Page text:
Seen Any Coyotes in Dunwoody?

Our neighboring community of Murphey Candler said a pair was spotted last week.

Is Dunwoody the next city in metro Atlanta to have a coyote problem?

A reader told Patch that a pair of coyotes were spotted on Jan. 17 in the Murphey Candler area, on W. Nancy Creek near a condominium complex.

Our neighboring city of Decatur has been hosting community meetings on the critters for some time now. The last flurry of complaints came in late 2011 after a resident of the East Parkwood Road neighborhood saw a coyote snatch her cat off the front porch.

In fact, at 7 p.m. on Jan. 29, the Druid Hills Civic Association will hold a meeting for intown Atlanta communities like Decatur that are affected by these wild canine creatures. The meeting will be held in the parish hall at the Church of the Epiphany at 2089 Ponce de Leon Ave.

Seen any coyotes in your neck of the woods? Snap a picture and send it to Patch so we can share it with our readers.

Jason Hart January 23, 2013 at 01:49 PM
My fiance' saw a coyote run through our yard around 8:30 AM on January 17th. It was alone. We live near the intersection of Mt. Vernon and Vernon Oaks.
Kingley dad January 23, 2013 at 02:54 PM
I have seen several in Fontainebleau Forest. Hear them yipping all the time.
Sharon Posey January 23, 2013 at 05:37 PM
As long as developers keep building on every nook and cranny that is available in our fair city, you are going to have issues with coyotes, deer, and other forms of wildlife that have no where else to go. Learn about their behavior, when they are most active, and take precautions with small pets, etc. to avoid unfortunate confrontations!
Rob January 23, 2013 at 08:44 PM
Not a one..but I have seem quite a few "jack A**es", especially around Perimeter Center East. BTW.. I did see a beautiful Hawk that is now living by the DHS retention pond, and no,... it was not the fallacious Hawk from the emergency escapade a few months ago that a local blogger pulled on a local councilmans website!
cats eye January 27, 2013 at 09:12 PM
There is a pack that roams the "desert" in Village Mill. You can hear them as they join up in the early evening. I've been on the back tennis courts when they started their chorus. My parents and sister in Village Mill had one come into their backyard fence after a cat.The cat got on the windowsill and was fighting off the coyote below her. My sister saw the cat from inside and came out to get her; the coyote ran off. There is also a pack that calls to meet up around the parking lot of the Atlanta Church on Peachford Rd. I have personally watched several of that pack run alongside the fence of our clubhouse/pool. They are definitely a problem, and residents know they've been becoming a problem for a long time..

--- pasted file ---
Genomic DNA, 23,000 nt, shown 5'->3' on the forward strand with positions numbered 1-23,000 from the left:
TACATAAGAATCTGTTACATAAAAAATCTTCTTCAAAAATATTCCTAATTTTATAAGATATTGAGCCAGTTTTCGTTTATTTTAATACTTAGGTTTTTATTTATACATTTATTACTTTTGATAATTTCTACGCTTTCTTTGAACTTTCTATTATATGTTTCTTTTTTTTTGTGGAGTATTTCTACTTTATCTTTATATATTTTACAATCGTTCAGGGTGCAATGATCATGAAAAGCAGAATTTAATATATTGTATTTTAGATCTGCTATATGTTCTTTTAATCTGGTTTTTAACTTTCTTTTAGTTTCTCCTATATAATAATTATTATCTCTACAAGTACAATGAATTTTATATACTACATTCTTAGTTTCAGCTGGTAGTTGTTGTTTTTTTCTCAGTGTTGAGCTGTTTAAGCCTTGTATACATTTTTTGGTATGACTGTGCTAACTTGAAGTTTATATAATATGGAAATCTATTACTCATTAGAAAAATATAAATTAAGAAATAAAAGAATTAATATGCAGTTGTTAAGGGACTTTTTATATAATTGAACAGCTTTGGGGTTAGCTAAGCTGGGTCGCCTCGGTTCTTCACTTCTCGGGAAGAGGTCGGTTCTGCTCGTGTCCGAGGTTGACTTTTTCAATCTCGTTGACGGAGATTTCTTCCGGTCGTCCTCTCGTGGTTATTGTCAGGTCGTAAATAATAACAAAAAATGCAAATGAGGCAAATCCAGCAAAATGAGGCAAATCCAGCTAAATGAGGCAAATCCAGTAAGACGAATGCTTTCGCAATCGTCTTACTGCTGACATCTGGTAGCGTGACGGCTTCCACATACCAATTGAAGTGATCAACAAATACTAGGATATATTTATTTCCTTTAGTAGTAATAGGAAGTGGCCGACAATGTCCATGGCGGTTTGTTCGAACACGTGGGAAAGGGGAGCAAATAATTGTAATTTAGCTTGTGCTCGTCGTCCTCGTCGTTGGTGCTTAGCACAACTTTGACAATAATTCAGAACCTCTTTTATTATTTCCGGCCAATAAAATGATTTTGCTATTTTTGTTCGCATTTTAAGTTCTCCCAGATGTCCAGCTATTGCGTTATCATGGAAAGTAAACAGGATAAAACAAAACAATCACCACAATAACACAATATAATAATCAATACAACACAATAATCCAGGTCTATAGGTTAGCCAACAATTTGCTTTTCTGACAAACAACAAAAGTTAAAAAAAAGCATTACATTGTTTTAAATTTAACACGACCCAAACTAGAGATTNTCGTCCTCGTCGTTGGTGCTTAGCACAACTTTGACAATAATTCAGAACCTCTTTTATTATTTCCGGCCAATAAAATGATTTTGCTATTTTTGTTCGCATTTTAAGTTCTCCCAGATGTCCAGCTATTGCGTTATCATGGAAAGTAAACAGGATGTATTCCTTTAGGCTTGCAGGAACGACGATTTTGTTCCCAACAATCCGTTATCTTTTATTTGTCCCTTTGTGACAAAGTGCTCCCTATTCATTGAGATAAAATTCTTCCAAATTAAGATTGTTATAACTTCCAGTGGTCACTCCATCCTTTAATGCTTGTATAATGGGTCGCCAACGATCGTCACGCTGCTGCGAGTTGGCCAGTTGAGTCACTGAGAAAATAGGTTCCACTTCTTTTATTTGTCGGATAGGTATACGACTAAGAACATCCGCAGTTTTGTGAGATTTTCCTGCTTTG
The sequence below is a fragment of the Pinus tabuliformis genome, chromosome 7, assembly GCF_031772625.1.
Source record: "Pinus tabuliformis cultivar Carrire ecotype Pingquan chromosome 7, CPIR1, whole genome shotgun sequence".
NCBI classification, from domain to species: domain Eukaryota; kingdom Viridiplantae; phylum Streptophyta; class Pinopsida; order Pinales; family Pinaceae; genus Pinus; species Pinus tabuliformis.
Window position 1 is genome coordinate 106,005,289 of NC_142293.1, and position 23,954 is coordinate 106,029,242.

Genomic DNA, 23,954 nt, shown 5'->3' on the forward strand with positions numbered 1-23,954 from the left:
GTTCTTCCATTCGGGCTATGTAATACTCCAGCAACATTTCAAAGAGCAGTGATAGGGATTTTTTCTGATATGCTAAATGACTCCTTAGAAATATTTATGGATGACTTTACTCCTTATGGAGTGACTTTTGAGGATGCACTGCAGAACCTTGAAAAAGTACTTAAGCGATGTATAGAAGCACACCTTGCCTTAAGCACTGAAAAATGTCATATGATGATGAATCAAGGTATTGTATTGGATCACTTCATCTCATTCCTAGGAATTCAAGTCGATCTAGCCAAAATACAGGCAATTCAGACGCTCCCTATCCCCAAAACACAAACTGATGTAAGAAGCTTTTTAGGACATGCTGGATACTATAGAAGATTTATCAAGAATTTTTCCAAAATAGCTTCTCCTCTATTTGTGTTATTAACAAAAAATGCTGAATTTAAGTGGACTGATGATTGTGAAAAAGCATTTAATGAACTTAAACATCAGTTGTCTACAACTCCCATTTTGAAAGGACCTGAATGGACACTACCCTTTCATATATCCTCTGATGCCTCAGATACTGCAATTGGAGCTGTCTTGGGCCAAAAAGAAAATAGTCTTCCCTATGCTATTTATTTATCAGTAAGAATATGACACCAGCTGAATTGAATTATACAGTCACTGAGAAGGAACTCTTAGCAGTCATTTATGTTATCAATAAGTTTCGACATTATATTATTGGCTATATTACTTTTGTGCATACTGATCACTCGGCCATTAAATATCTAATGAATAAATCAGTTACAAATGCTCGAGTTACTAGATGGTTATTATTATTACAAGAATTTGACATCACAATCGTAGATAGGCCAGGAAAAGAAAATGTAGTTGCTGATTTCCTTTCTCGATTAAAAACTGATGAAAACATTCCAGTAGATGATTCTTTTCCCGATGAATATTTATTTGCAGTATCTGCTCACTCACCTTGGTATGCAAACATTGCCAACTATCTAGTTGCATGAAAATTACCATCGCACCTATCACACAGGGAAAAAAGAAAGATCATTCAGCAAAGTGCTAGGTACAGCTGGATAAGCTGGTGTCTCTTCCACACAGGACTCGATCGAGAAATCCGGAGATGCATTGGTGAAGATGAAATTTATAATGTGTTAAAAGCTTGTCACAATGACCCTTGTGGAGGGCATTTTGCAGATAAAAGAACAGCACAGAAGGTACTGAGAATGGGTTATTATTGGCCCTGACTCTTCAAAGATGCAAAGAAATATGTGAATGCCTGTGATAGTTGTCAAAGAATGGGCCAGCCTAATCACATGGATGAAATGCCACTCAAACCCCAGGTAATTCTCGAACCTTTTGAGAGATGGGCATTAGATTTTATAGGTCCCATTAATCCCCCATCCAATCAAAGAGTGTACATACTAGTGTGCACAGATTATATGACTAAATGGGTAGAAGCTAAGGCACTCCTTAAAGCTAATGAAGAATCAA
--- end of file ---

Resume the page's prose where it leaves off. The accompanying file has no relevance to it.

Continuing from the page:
cats eye January 27, 2013 at 09:23 PM
I've lived here since 1969. We've always had deer, but never coyotes. I agree with most of what you said; however, they coyote is not a natural native as the deer are. Coyotes are disease-carrying interloping varmints who have moved into residential areas due to the easy hunting; but there are not as many rabbits around Dunwoody as there used to be. Pets are now the main food item. You are right about learning their habits, etc., but their habits are changing. They are now mating with feral dogs in this area. There are now instances of coyotes killing hikers, etc. They are too dangerous and adaptable to allow them to become native.
Steve Barton June 17, 2013 at 06:35 PM
A neighbor's missing cat was just found in a nearby yard, only all that was left was a tail, a collar, and scattered fur bits. Looks like we have a coyote not very far from the Village Mill "desert" -- Lakeland Woods Ct and Womack Rd across the street from Dunwoody Elementary School.
Verron Federation July 19, 2013 at 09:58 AM
Although we always try to encourage co-existing with coyotes in subdivisions, if a coyote starts taking pets and causing problems our company can come out to trap the coyote who is not living harmoniously with humans. Once they start preying on house pets there is no telling if they will stop. This is normally a sign that the coyote population is not being able to be supported by the natural food source and they have to resort to domestic pets. Population control is what is required in this situation. We can help. Check out our website at: www.animaltrappingremoval.com
Paul McKeever September 17, 2013 at 09:00 PM
We saw one laying in the middle of our backyard today, when we came out on the deck he stared at us and ran off into the woods. We're at Tilly Mill and Coldstream


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